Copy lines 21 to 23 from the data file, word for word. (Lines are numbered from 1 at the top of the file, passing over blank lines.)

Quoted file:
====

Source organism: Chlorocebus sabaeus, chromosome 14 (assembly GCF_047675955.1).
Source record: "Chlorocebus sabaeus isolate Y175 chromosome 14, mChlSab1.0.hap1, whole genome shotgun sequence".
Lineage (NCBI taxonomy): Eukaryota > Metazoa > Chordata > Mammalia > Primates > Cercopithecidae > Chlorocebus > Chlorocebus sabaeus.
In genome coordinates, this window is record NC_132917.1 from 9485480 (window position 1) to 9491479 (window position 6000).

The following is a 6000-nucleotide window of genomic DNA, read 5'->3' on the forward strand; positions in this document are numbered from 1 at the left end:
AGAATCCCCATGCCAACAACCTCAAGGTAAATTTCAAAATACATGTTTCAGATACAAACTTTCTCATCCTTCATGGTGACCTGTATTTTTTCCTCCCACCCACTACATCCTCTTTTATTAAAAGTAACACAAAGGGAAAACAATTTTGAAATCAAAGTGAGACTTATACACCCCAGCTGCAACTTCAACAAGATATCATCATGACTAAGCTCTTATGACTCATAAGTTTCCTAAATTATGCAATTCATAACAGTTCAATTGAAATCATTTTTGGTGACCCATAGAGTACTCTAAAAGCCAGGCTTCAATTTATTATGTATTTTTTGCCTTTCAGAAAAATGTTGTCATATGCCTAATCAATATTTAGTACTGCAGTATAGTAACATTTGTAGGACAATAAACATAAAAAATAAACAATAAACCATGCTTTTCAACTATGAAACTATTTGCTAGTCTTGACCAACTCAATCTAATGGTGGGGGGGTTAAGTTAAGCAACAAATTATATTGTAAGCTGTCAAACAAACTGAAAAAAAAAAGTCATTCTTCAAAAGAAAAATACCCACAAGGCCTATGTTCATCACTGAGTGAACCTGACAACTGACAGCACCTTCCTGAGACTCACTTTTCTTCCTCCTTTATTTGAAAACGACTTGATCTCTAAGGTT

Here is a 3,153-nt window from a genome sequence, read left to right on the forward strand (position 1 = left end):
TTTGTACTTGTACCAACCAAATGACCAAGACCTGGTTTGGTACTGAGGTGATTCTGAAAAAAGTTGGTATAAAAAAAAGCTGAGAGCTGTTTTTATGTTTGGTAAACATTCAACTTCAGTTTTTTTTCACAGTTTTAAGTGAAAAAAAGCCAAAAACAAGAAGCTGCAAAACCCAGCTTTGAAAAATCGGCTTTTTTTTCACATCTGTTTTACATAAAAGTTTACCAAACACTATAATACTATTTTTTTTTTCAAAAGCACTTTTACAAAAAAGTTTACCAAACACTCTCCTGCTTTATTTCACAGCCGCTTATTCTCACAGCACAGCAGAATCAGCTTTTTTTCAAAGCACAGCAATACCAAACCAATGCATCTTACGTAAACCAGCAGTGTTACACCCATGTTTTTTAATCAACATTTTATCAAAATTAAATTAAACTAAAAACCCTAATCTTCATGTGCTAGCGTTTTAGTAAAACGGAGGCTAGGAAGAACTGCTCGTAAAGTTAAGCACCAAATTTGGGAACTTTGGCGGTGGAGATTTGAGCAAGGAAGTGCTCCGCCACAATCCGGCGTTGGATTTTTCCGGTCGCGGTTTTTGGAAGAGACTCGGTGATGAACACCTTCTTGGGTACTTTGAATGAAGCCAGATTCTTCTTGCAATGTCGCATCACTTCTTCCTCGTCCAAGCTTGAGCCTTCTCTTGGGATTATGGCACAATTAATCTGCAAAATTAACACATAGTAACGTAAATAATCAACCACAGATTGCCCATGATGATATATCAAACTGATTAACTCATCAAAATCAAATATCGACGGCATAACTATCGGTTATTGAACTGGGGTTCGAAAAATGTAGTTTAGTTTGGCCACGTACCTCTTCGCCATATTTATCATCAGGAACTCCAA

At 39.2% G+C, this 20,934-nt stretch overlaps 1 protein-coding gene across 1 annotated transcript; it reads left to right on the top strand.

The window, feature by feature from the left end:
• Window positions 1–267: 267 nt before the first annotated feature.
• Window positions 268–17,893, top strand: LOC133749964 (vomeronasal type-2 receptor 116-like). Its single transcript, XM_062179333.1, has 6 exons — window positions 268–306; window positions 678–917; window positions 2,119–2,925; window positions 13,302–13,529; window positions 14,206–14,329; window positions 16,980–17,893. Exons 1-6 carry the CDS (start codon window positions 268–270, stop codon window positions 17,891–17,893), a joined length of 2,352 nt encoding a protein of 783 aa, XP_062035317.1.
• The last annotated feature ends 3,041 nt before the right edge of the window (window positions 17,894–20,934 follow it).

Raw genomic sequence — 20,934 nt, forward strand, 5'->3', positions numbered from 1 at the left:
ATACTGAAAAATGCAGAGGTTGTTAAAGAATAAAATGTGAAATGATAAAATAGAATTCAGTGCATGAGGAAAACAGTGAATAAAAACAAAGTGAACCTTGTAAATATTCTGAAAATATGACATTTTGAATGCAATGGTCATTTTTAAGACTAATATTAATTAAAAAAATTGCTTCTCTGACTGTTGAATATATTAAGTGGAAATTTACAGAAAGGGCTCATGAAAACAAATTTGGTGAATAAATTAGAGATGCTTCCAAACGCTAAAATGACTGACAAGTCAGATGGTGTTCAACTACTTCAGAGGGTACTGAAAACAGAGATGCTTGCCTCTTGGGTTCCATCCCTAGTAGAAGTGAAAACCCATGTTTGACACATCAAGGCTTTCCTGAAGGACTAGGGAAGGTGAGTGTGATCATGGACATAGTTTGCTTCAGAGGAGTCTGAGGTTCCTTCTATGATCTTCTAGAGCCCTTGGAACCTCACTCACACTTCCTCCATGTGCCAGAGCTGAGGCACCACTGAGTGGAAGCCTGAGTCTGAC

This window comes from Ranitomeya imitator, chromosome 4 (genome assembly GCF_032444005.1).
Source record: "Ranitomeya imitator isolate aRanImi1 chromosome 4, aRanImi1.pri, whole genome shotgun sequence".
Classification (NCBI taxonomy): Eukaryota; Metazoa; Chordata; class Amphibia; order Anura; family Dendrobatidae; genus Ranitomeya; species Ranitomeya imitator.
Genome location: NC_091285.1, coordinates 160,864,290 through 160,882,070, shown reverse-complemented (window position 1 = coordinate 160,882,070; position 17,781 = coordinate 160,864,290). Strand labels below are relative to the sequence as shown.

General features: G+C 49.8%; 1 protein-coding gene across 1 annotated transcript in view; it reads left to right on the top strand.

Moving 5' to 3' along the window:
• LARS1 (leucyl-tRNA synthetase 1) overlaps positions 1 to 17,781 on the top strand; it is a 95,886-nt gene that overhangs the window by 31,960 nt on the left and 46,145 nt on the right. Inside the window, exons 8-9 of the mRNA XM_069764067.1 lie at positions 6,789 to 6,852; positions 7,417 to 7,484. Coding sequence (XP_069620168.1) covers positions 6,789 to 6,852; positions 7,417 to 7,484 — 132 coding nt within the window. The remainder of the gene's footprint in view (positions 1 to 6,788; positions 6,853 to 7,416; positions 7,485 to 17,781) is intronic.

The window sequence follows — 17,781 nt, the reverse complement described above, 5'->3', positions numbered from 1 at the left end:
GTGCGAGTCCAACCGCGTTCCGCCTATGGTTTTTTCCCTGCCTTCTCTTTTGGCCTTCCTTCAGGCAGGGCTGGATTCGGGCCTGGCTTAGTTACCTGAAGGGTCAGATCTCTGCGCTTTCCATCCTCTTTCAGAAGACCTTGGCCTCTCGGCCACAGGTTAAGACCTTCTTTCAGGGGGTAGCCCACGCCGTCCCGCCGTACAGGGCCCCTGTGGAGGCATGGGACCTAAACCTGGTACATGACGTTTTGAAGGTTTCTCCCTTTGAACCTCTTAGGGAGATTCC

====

Moving 5' to 3' along the window:
• LARS1 (leucyl-tRNA synthetase 1) overlaps positions 1 to 17,781 on the top strand; it is a 95,886-nt gene that overhangs the window by 31,960 nt on the left and 46,145 nt on the right. Inside the window, exons 8-9 of the mRNA XM_069764067.1 lie at positions 6,789 to 6,852; positions 7,417 to 7,484. Coding sequence (XP_069620168.1) covers positions 6,789 to 6,852; positions 7,417 to 7,484 — 132 coding nt within the window. The remainder of the gene's footprint in view (positions 1 to 6,788; positions 6,853 to 7,416; positions 7,485 to 17,781) is intronic.

The window sequence follows — 17,781 nt, the reverse complement described above, 5'->3', positions numbered from 1 at the left end: